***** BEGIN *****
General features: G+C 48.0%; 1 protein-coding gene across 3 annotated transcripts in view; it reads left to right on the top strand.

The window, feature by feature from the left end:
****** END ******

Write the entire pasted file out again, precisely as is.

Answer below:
General features: G+C 48.0%; 1 protein-coding gene across 3 annotated transcripts in view; it reads left to right on the top strand.

The window, feature by feature from the left end: